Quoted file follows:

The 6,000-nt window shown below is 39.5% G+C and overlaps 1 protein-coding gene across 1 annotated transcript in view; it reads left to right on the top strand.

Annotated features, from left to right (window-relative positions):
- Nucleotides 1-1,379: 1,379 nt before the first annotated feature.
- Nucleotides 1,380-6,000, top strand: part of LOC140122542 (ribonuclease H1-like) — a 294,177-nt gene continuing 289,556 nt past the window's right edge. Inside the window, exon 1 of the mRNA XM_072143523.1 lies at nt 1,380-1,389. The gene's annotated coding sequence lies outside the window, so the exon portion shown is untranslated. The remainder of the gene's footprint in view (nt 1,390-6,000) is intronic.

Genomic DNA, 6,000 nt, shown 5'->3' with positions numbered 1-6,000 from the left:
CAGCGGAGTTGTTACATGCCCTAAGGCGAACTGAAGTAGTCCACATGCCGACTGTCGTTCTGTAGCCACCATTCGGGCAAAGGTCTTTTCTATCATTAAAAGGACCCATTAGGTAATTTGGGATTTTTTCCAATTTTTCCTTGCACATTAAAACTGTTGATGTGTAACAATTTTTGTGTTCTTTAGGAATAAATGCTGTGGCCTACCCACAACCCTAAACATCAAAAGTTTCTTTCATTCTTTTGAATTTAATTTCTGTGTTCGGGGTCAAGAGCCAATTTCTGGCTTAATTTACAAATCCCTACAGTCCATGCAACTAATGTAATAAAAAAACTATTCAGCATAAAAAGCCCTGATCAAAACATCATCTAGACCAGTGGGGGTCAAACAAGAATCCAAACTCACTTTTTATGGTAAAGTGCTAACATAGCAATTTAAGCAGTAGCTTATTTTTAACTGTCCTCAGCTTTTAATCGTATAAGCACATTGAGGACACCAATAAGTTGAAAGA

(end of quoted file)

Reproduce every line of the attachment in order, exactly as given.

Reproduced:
The 6,000-nt window shown below is 39.5% G+C and overlaps 1 protein-coding gene across 1 annotated transcript in view; it reads left to right on the top strand.

Annotated features, from left to right (window-relative positions):
- Nucleotides 1-1,379: 1,379 nt before the first annotated feature.
- Nucleotides 1,380-6,000, top strand: part of LOC140122542 (ribonuclease H1-like) — a 294,177-nt gene continuing 289,556 nt past the window's right edge. Inside the window, exon 1 of the mRNA XM_072143523.1 lies at nt 1,380-1,389. The gene's annotated coding sequence lies outside the window, so the exon portion shown is untranslated. The remainder of the gene's footprint in view (nt 1,390-6,000) is intronic.

Genomic DNA, 6,000 nt, shown 5'->3' with positions numbered 1-6,000 from the left:
CAGCGGAGTTGTTACATGCCCTAAGGCGAACTGAAGTAGTCCACATGCCGACTGTCGTTCTGTAGCCACCATTCGGGCAAAGGTCTTTTCTATCATTAAAAGGACCCATTAGGTAATTTGGGATTTTTTCCAATTTTTCCTTGCACATTAAAACTGTTGATGTGTAACAATTTTTGTGTTCTTTAGGAATAAATGCTGTGGCCTACCCACAACCCTAAACATCAAAAGTTTCTTTCATTCTTTTGAATTTAATTTCTGTGTTCGGGGTCAAGAGCCAATTTCTGGCTTAATTTACAAATCCCTACAGTCCATGCAACTAATGTAATAAAAAAACTATTCAGCATAAAAAGCCCTGATCAAAACATCATCTAGACCAGTGGGGGTCAAACAAGAATCCAAACTCACTTTTTATGGTAAAGTGCTAACATAGCAATTTAAGCAGTAGCTTATTTTTAACTGTCCTCAGCTTTTAATCGTATAAGCACATTGAGGACACCAATAAGTTGAAAGA